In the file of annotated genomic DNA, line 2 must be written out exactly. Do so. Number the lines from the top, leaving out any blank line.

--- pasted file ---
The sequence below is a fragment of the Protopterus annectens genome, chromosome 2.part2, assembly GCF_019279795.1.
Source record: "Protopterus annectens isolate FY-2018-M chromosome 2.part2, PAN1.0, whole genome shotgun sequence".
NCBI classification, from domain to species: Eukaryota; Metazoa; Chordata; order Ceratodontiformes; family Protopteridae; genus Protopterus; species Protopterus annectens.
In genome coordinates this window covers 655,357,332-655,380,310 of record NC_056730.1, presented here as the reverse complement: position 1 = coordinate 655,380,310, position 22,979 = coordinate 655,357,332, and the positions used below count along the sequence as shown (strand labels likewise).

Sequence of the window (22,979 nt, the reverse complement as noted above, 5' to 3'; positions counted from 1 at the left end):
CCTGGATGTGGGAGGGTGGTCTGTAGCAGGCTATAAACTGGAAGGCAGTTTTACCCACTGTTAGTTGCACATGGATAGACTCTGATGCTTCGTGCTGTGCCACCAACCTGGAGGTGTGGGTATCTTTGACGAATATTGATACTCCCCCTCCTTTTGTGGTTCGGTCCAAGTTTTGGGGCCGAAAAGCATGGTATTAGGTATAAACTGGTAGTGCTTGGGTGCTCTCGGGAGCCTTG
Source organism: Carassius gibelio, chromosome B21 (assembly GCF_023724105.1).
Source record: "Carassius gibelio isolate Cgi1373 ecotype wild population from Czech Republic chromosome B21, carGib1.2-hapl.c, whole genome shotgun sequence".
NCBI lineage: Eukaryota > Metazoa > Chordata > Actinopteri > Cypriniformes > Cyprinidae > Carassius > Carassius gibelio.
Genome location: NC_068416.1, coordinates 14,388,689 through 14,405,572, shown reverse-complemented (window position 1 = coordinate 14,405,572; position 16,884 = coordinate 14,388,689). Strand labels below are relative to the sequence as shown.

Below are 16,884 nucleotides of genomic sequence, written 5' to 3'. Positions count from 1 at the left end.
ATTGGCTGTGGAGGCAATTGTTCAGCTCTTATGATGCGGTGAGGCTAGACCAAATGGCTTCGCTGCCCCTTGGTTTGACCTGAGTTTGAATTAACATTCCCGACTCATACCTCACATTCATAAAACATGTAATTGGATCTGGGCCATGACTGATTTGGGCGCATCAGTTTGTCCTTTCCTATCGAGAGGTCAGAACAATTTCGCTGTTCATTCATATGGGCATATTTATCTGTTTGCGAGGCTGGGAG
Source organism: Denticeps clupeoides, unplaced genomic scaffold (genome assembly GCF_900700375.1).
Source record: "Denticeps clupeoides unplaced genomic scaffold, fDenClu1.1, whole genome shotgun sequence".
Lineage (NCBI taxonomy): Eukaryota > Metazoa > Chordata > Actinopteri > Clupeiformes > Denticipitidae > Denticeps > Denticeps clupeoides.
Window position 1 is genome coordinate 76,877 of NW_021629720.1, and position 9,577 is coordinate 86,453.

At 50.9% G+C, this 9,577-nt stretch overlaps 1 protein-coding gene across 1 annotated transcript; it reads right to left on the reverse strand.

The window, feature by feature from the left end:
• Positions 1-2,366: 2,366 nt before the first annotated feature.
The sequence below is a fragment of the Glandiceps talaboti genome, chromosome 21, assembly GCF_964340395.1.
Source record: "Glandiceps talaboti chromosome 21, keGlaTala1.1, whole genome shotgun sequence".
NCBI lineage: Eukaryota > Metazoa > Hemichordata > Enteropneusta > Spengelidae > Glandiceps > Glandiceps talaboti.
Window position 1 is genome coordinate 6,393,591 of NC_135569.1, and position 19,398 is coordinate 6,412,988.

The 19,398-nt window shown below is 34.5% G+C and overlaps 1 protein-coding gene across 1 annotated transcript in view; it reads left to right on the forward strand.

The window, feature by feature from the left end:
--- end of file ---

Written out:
Source record: "Protopterus annectens isolate FY-2018-M chromosome 2.part2, PAN1.0, whole genome shotgun sequence".